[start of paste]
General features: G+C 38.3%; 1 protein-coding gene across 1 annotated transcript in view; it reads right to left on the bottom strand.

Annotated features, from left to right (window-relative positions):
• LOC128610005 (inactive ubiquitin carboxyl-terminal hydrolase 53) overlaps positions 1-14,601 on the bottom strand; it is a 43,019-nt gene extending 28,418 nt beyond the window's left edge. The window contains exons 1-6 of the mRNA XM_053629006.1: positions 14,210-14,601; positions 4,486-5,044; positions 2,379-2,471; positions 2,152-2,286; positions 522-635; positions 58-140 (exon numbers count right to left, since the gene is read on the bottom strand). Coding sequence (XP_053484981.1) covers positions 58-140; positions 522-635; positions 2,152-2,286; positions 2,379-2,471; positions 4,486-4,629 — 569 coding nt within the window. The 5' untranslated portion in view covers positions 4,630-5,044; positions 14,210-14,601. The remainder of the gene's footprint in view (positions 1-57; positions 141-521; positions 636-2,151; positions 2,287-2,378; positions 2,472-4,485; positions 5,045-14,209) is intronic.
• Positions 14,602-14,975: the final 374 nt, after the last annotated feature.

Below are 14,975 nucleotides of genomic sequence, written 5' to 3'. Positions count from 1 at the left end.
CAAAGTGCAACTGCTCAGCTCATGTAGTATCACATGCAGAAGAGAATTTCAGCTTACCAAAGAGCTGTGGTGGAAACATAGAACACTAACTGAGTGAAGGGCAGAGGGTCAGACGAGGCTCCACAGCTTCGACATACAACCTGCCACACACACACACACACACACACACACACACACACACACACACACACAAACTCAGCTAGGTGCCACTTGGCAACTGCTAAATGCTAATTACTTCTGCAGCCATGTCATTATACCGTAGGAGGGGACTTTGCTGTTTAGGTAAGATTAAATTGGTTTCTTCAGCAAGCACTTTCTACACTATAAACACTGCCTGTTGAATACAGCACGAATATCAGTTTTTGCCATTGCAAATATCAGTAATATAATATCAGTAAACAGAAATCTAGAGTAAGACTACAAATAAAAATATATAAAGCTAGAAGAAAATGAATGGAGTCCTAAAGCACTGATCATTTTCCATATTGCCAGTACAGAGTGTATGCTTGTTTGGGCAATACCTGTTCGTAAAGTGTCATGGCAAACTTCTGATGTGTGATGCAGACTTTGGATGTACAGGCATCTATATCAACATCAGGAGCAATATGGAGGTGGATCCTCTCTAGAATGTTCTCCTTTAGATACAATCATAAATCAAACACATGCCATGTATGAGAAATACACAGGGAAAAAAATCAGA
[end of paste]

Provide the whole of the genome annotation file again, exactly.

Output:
General features: G+C 38.3%; 1 protein-coding gene across 1 annotated transcript in view; it reads right to left on the bottom strand.

Annotated features, from left to right (window-relative positions):
• LOC128610005 (inactive ubiquitin carboxyl-terminal hydrolase 53) overlaps positions 1-14,601 on the bottom strand; it is a 43,019-nt gene extending 28,418 nt beyond the window's left edge. The window contains exons 1-6 of the mRNA XM_053629006.1: positions 14,210-14,601; positions 4,486-5,044; positions 2,379-2,471; positions 2,152-2,286; positions 522-635; positions 58-140 (exon numbers count right to left, since the gene is read on the bottom strand). Coding sequence (XP_053484981.1) covers positions 58-140; positions 522-635; positions 2,152-2,286; positions 2,379-2,471; positions 4,486-4,629 — 569 coding nt within the window. The 5' untranslated portion in view covers positions 4,630-5,044; positions 14,210-14,601. The remainder of the gene's footprint in view (positions 1-57; positions 141-521; positions 636-2,151; positions 2,287-2,378; positions 2,472-4,485; positions 5,045-14,209) is intronic.
• Positions 14,602-14,975: the final 374 nt, after the last annotated feature.

Below are 14,975 nucleotides of genomic sequence, written 5' to 3'. Positions count from 1 at the left end.
CAAAGTGCAACTGCTCAGCTCATGTAGTATCACATGCAGAAGAGAATTTCAGCTTACCAAAGAGCTGTGGTGGAAACATAGAACACTAACTGAGTGAAGGGCAGAGGGTCAGACGAGGCTCCACAGCTTCGACATACAACCTGCCACACACACACACACACACACACACACACACACACACACACACACACAAACTCAGCTAGGTGCCACTTGGCAACTGCTAAATGCTAATTACTTCTGCAGCCATGTCATTATACCGTAGGAGGGGACTTTGCTGTTTAGGTAAGATTAAATTGGTTTCTTCAGCAAGCACTTTCTACACTATAAACACTGCCTGTTGAATACAGCACGAATATCAGTTTTTGCCATTGCAAATATCAGTAATATAATATCAGTAAACAGAAATCTAGAGTAAGACTACAAATAAAAATATATAAAGCTAGAAGAAAATGAATGGAGTCCTAAAGCACTGATCATTTTCCATATTGCCAGTACAGAGTGTATGCTTGTTTGGGCAATACCTGTTCGTAAAGTGTCATGGCAAACTTCTGATGTGTGATGCAGACTTTGGATGTACAGGCATCTATATCAACATCAGGAGCAATATGGAGGTGGATCCTCTCTAGAATGTTCTCCTTTAGATACAATCATAAATCAAACACATGCCATGTATGAGAAATACACAGGGAAAAAAATCAGA